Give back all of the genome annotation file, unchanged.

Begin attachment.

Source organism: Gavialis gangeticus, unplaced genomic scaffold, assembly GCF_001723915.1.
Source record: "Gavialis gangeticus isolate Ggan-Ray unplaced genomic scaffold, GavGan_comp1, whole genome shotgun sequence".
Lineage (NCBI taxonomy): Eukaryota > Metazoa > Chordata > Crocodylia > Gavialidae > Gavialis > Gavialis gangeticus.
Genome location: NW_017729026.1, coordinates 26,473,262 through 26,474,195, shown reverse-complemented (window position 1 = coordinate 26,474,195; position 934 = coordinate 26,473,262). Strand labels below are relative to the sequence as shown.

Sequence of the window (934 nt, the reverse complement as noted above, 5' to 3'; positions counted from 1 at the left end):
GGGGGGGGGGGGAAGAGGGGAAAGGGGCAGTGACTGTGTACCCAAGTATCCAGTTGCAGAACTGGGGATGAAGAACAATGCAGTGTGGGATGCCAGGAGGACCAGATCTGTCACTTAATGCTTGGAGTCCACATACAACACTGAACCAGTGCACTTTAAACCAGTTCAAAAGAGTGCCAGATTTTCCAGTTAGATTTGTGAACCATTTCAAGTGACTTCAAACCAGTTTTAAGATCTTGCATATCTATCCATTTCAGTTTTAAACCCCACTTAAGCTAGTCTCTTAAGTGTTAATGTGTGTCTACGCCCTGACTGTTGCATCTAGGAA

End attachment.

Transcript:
Source organism: Gavialis gangeticus, unplaced genomic scaffold, assembly GCF_001723915.1.
Source record: "Gavialis gangeticus isolate Ggan-Ray unplaced genomic scaffold, GavGan_comp1, whole genome shotgun sequence".
Lineage (NCBI taxonomy): Eukaryota > Metazoa > Chordata > Crocodylia > Gavialidae > Gavialis > Gavialis gangeticus.
Genome location: NW_017729026.1, coordinates 26,473,262 through 26,474,195, shown reverse-complemented (window position 1 = coordinate 26,474,195; position 934 = coordinate 26,473,262). Strand labels below are relative to the sequence as shown.

Sequence of the window (934 nt, the reverse complement as noted above, 5' to 3'; positions counted from 1 at the left end):
GGGGGGGGGGGGAAGAGGGGAAAGGGGCAGTGACTGTGTACCCAAGTATCCAGTTGCAGAACTGGGGATGAAGAACAATGCAGTGTGGGATGCCAGGAGGACCAGATCTGTCACTTAATGCTTGGAGTCCACATACAACACTGAACCAGTGCACTTTAAACCAGTTCAAAAGAGTGCCAGATTTTCCAGTTAGATTTGTGAACCATTTCAAGTGACTTCAAACCAGTTTTAAGATCTTGCATATCTATCCATTTCAGTTTTAAACCCCACTTAAGCTAGTCTCTTAAGTGTTAATGTGTGTCTACGCCCTGACTGTTGCATCTAGGAA